4 Reasons Tax Time Should Equate To Legacy Giving Time For Your Nonprofit
From late January until early April nearly every potential legacy donor is using some portion of their time to pull together all of the documents required for tax filings with a financial planner. This is the time when those individuals are already thinking about estate planning and the benefits of charitable giving.
Here are four ways, from the donor’s perspective, fundraisers can make the most of tax time to promote legacy giving:
1. Your year-end gift acknowledgement is an ideal time to introduce legacy giving
First, you are most likely going to be communicating with most of these donors regarding their annual gift or year-end appeal gift. This is an ideal time to not only express your gratitude, but also to further build the relationship by merely introducing the concept of legacy giving.
Most of the charities my family has made gifts too and several where I have served on the board seem to be reluctant to even mention the idea of a legacy gift. From a donor’s perspective this truly surprises me, because most donors involved in any aspect of estate planning are going to be naming one or more charities to be benefactors of such a gift.
2. It’s never too early to think about legacy giving
When we created our first will for estate planning purposes, we were hard-pressed to specify more than a couple of charities since neither of us were involved to any degree with the nonprofit sector like we are now.
(Literally, any charity that had been kind enough to introduce the concept of legacy giving would have had our full attention!)
A follow-up brochure or newsletter article to any special event attendee might just be communicating the concept of legacy giving at the proper time.
3. Create a special first quarter communication plan
Since, so many people who are part of your target audience for legacy giving are meeting with the following individuals, (financial planners, CPAs, attorneys, insurance agents, relatives and others who provide financial or tax planning advice) either during the first quarter or early in the second quarter, why not create a plan to merely introduce beneficial concepts?
This action is commonplace with virtually all large charities, bit is virtually ignored by smaller nonprofits. Please trust the fact that the donors to your small charity can be and are just as passionate about your mission.
The wonderful part of such legacy giving introduction communication is the fact that no specific ask must be made. You are merely bringing an important concept into focus. It can be quite low key.
4. Build a network of key advisors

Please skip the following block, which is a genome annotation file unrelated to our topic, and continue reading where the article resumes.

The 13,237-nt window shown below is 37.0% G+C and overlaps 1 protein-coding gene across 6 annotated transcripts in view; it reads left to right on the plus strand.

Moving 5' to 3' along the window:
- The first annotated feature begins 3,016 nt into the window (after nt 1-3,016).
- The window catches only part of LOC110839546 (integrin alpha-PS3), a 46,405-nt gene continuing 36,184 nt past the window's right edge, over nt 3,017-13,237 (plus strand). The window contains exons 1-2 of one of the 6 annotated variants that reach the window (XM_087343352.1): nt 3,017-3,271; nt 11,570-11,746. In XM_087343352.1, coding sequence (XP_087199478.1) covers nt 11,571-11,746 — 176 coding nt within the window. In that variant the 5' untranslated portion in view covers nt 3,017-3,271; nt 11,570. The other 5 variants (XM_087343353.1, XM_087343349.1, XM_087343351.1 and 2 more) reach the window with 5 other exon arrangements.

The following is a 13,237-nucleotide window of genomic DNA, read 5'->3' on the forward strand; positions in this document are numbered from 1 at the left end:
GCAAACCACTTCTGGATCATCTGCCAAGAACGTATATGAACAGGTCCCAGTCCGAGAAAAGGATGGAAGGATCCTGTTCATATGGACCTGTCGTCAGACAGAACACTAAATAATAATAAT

The nonprofits who can truly count on an ongoing stream of legacy related gifts have nurtured a network of key advisors that their donors routinely utilize. A special advisory committee, or advisory board or even invitation to your governing board for the following types of advisors is a huge boost to building your legacy giving. Here are types to consider:
Obviously, all of the individuals listed above generate a huge impact upon the thought processes of your donors who should be considering estate planning and legacy giving (the two usually go hand in hand).
Please Do Something
No matter whether you embark upon all four actions outlined above or just a couple you will have a long-term impact upon the mission of your organization. Please especially keep these in mind if you are small charity wondering if you can be part of the hundreds of millions of dollars that will be transferred to the charity sector via legacy gifts.
You too can benefit from this amazing method of giving!
A 30+ veteran of the nonprofit software industry, Jay Love co-founded Bloomerang in 2012. Prior to Bloomerang, he was the CEO and Co-Founder of eTapestry for 11 years, which at the time was the leading SaaS technology company serving the charity sector. Jay and his team grew the company to more than 10,000 nonprofit clients, charting a decade of record growth. Prior to starting eTapestry, Jay served 14 years as President and CEO of Master Software Corporation. MSC provided a widely used family of database products for the non-profit sector called Fund-Master. He currently serves on the board of the Center on Philanthropy at Indiana University and is the past AFP Ethics Committee Chairman. Jay is also the author of Stay Together: How to Encourage a Lifetime of Donor Loyalty.